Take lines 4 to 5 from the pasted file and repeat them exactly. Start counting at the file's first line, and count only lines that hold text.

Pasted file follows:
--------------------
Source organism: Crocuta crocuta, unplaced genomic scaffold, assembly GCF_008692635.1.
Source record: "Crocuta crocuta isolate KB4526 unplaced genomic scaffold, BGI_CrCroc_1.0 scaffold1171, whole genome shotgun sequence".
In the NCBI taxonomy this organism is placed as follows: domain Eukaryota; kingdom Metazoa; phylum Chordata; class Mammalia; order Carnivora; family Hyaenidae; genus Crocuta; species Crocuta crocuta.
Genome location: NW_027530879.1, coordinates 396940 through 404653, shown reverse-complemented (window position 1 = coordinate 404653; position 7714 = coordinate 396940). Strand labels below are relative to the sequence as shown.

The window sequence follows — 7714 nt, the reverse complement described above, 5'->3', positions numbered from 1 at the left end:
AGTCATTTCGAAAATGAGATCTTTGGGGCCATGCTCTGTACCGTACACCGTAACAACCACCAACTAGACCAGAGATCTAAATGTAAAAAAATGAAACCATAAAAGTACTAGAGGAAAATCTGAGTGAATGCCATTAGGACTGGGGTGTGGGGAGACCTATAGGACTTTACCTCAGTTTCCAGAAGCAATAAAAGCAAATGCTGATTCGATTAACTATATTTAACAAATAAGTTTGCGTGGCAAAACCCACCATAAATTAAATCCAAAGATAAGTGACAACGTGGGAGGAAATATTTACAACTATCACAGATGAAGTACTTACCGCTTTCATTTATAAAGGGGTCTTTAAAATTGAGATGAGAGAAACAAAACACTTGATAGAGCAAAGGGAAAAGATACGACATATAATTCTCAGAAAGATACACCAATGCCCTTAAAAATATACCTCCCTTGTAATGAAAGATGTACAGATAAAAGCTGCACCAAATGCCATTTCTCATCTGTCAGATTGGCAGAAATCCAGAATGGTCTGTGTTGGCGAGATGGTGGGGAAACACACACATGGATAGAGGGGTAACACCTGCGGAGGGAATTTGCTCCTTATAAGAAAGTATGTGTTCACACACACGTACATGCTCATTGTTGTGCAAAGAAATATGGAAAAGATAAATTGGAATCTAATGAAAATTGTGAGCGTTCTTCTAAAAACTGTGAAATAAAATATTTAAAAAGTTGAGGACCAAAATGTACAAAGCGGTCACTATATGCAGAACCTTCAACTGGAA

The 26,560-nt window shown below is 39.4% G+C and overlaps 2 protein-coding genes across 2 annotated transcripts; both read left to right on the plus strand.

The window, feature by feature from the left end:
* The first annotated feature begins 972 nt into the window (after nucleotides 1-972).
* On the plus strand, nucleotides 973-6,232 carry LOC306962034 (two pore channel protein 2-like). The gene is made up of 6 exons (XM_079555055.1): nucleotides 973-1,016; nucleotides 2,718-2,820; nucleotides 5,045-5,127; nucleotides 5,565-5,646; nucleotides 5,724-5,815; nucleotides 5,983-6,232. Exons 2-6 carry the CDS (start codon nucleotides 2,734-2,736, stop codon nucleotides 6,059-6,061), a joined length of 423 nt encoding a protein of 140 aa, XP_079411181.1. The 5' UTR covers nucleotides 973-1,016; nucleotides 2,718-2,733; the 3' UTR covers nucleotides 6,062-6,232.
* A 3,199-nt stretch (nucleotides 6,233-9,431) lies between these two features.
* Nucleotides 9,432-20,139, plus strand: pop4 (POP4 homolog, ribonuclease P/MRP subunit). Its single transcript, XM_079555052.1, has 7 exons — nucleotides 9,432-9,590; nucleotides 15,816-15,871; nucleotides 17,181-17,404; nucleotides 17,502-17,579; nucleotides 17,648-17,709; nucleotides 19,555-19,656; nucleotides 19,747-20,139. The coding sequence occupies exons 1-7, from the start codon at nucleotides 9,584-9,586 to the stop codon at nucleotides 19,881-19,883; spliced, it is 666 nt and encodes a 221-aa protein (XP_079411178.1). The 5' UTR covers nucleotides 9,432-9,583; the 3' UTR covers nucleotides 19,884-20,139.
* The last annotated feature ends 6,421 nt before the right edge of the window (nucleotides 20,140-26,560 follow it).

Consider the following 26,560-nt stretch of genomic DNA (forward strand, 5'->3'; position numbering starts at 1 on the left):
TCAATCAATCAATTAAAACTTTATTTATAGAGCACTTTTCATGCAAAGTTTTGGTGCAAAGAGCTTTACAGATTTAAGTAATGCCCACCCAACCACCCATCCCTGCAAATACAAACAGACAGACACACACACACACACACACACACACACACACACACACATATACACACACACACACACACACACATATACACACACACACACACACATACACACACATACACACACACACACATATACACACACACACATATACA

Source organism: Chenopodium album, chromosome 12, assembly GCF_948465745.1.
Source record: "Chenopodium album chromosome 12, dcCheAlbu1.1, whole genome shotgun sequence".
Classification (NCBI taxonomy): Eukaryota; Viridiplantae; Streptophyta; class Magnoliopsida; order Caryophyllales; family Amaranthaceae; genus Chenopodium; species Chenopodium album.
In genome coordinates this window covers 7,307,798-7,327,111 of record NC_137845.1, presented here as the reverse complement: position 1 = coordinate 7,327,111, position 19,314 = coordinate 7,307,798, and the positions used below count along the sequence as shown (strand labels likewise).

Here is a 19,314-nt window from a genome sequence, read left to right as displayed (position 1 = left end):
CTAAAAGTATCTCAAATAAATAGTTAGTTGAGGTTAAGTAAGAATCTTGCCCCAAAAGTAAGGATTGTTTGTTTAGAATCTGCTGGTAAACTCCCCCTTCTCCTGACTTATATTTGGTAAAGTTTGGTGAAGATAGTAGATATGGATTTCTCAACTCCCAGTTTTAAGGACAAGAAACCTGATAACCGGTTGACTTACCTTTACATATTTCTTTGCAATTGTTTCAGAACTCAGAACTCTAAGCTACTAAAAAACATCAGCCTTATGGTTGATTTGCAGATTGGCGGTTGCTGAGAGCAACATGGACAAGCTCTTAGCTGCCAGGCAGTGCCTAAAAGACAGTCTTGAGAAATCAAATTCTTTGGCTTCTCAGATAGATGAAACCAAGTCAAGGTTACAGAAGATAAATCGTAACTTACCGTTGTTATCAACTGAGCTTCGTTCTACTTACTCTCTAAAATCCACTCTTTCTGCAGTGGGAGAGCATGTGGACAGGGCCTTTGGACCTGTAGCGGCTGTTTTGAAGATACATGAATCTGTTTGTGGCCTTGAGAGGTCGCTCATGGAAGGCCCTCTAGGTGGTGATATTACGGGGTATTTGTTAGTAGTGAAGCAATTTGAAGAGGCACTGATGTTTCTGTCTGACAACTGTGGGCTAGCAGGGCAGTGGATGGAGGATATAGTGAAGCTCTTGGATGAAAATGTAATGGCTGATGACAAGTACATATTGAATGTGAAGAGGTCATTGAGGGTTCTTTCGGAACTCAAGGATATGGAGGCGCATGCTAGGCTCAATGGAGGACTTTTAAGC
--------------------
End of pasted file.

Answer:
Genome location: NW_027530879.1, coordinates 396940 through 404653, shown reverse-complemented (window position 1 = coordinate 404653; position 7714 = coordinate 396940). Strand labels below are relative to the sequence as shown.

The window sequence follows — 7714 nt, the reverse complement described above, 5'->3', positions numbered from 1 at the left end: